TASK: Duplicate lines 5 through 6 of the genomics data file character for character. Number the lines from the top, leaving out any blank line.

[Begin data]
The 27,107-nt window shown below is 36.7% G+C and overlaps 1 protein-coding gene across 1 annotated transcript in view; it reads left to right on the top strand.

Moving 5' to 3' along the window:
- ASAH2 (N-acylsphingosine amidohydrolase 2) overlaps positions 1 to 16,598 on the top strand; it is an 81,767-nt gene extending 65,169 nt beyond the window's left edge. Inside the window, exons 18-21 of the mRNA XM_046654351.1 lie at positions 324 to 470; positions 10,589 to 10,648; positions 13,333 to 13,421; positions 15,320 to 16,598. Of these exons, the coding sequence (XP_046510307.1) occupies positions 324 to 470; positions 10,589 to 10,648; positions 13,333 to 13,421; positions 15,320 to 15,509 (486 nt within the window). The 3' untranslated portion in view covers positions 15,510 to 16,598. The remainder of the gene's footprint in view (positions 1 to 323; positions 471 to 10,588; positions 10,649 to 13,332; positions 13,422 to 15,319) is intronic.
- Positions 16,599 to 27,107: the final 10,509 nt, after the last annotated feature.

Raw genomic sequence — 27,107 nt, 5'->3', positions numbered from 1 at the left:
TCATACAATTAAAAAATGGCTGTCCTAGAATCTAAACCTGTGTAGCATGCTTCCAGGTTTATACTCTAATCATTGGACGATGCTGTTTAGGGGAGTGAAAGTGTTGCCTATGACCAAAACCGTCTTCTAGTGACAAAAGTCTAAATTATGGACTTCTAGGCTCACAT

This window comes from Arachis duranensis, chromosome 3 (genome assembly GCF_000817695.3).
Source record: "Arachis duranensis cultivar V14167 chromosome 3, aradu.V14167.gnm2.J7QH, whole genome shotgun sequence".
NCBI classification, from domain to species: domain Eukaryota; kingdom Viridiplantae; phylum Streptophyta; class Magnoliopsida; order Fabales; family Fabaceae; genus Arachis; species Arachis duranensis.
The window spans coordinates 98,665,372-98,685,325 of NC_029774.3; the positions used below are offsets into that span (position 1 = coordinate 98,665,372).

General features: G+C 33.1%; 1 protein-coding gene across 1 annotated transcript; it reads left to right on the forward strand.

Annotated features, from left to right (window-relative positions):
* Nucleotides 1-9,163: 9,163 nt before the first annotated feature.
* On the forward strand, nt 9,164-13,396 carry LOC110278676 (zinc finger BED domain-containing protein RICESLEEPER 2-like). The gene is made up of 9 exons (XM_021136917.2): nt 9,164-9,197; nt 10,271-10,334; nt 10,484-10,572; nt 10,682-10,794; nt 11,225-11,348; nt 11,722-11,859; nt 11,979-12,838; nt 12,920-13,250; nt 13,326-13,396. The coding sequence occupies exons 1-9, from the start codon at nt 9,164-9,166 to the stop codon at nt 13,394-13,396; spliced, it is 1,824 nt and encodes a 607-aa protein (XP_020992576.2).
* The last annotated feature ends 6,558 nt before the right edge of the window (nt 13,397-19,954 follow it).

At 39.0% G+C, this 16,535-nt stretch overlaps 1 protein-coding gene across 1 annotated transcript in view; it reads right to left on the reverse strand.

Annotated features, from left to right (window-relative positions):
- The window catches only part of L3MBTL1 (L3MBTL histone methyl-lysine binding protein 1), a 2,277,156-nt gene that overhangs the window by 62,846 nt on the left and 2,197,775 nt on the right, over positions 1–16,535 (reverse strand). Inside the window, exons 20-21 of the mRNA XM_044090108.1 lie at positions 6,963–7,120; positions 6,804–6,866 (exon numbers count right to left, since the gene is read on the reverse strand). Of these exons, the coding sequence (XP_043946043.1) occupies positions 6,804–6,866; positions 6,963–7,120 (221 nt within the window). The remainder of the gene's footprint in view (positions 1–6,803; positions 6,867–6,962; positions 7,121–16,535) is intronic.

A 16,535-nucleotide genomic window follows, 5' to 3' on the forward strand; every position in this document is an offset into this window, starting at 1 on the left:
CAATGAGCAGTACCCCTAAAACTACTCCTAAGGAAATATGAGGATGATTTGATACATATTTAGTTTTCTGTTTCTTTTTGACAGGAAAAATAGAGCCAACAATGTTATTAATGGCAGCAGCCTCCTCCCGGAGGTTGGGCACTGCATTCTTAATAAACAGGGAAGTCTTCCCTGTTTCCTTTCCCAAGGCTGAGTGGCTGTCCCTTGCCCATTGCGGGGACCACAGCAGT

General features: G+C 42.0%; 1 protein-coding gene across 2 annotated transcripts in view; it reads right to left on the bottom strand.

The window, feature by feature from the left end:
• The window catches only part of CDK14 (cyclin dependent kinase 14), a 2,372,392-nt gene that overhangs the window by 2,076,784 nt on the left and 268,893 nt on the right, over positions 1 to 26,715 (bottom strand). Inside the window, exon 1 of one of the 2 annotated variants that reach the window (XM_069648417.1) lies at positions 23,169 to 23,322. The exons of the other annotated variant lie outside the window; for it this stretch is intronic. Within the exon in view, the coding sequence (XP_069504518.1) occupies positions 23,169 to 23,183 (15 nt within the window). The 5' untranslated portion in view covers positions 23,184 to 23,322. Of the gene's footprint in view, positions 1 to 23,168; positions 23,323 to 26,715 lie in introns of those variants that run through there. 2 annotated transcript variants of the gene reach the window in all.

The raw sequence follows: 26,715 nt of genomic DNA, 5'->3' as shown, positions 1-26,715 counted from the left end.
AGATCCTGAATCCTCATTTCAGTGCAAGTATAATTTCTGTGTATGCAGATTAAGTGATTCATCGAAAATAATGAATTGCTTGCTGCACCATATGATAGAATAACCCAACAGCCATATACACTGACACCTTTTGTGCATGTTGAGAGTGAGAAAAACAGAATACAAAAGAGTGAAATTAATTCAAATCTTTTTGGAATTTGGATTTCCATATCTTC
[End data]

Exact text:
Raw genomic sequence — 27,107 nt, 5'->3', positions numbered from 1 at the left:
TCATACAATTAAAAAATGGCTGTCCTAGAATCTAAACCTGTGTAGCATGCTTCCAGGTTTATACTCTAATCATTGGACGATGCTGTTTAGGGGAGTGAAAGTGTTGCCTATGACCAAAACCGTCTTCTAGTGACAAAAGTCTAAATTATGGACTTCTAGGCTCACAT